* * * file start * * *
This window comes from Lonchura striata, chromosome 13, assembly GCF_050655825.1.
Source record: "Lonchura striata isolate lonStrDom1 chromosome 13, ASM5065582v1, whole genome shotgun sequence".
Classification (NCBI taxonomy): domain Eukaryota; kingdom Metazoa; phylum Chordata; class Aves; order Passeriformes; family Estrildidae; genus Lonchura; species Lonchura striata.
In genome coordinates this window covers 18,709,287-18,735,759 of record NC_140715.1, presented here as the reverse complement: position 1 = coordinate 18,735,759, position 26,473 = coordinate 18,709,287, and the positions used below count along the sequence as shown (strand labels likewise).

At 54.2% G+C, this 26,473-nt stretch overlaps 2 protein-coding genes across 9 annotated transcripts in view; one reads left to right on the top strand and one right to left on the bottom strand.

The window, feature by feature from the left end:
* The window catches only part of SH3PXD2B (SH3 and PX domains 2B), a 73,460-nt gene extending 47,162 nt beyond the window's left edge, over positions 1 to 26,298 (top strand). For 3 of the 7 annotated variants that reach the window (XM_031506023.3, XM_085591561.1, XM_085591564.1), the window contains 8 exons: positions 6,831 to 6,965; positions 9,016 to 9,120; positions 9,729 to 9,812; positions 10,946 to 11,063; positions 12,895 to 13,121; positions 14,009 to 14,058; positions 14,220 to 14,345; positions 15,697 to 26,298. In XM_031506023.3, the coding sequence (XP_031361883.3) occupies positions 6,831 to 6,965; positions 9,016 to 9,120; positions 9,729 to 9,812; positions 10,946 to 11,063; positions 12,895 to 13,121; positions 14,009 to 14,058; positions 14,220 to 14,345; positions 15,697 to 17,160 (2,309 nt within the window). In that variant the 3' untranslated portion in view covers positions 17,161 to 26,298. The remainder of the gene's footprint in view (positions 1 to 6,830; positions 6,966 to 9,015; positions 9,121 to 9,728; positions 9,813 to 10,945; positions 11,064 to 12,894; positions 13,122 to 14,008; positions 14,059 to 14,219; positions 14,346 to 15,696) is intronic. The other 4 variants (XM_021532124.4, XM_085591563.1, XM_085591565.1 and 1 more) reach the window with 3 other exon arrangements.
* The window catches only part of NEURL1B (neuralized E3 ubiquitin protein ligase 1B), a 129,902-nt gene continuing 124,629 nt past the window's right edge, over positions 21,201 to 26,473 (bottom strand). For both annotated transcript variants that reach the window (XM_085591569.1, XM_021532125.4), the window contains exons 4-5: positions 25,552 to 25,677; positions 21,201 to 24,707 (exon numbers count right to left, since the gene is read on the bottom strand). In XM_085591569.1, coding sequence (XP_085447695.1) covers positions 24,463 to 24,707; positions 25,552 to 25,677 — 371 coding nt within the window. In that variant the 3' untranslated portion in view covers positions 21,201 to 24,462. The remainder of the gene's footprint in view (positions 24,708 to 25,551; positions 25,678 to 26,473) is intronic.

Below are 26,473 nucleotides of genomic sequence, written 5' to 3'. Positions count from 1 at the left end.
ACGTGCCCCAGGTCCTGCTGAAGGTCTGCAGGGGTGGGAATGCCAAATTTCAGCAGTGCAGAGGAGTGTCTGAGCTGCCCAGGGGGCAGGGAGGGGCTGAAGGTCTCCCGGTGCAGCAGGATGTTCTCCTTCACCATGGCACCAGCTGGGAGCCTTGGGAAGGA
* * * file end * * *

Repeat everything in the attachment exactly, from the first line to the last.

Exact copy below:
This window comes from Lonchura striata, chromosome 13, assembly GCF_050655825.1.
Source record: "Lonchura striata isolate lonStrDom1 chromosome 13, ASM5065582v1, whole genome shotgun sequence".
Classification (NCBI taxonomy): domain Eukaryota; kingdom Metazoa; phylum Chordata; class Aves; order Passeriformes; family Estrildidae; genus Lonchura; species Lonchura striata.
In genome coordinates this window covers 18,709,287-18,735,759 of record NC_140715.1, presented here as the reverse complement: position 1 = coordinate 18,735,759, position 26,473 = coordinate 18,709,287, and the positions used below count along the sequence as shown (strand labels likewise).

At 54.2% G+C, this 26,473-nt stretch overlaps 2 protein-coding genes across 9 annotated transcripts in view; one reads left to right on the top strand and one right to left on the bottom strand.

The window, feature by feature from the left end:
* The window catches only part of SH3PXD2B (SH3 and PX domains 2B), a 73,460-nt gene extending 47,162 nt beyond the window's left edge, over positions 1 to 26,298 (top strand). For 3 of the 7 annotated variants that reach the window (XM_031506023.3, XM_085591561.1, XM_085591564.1), the window contains 8 exons: positions 6,831 to 6,965; positions 9,016 to 9,120; positions 9,729 to 9,812; positions 10,946 to 11,063; positions 12,895 to 13,121; positions 14,009 to 14,058; positions 14,220 to 14,345; positions 15,697 to 26,298. In XM_031506023.3, the coding sequence (XP_031361883.3) occupies positions 6,831 to 6,965; positions 9,016 to 9,120; positions 9,729 to 9,812; positions 10,946 to 11,063; positions 12,895 to 13,121; positions 14,009 to 14,058; positions 14,220 to 14,345; positions 15,697 to 17,160 (2,309 nt within the window). In that variant the 3' untranslated portion in view covers positions 17,161 to 26,298. The remainder of the gene's footprint in view (positions 1 to 6,830; positions 6,966 to 9,015; positions 9,121 to 9,728; positions 9,813 to 10,945; positions 11,064 to 12,894; positions 13,122 to 14,008; positions 14,059 to 14,219; positions 14,346 to 15,696) is intronic. The other 4 variants (XM_021532124.4, XM_085591563.1, XM_085591565.1 and 1 more) reach the window with 3 other exon arrangements.
* The window catches only part of NEURL1B (neuralized E3 ubiquitin protein ligase 1B), a 129,902-nt gene continuing 124,629 nt past the window's right edge, over positions 21,201 to 26,473 (bottom strand). For both annotated transcript variants that reach the window (XM_085591569.1, XM_021532125.4), the window contains exons 4-5: positions 25,552 to 25,677; positions 21,201 to 24,707 (exon numbers count right to left, since the gene is read on the bottom strand). In XM_085591569.1, coding sequence (XP_085447695.1) covers positions 24,463 to 24,707; positions 25,552 to 25,677 — 371 coding nt within the window. In that variant the 3' untranslated portion in view covers positions 21,201 to 24,462. The remainder of the gene's footprint in view (positions 24,708 to 25,551; positions 25,678 to 26,473) is intronic.

Below are 26,473 nucleotides of genomic sequence, written 5' to 3'. Positions count from 1 at the left end.
ACGTGCCCCAGGTCCTGCTGAAGGTCTGCAGGGGTGGGAATGCCAAATTTCAGCAGTGCAGAGGAGTGTCTGAGCTGCCCAGGGGGCAGGGAGGGGCTGAAGGTCTCCCGGTGCAGCAGGATGTTCTCCTTCACCATGGCACCAGCTGGGAGCCTTGGGAAGGA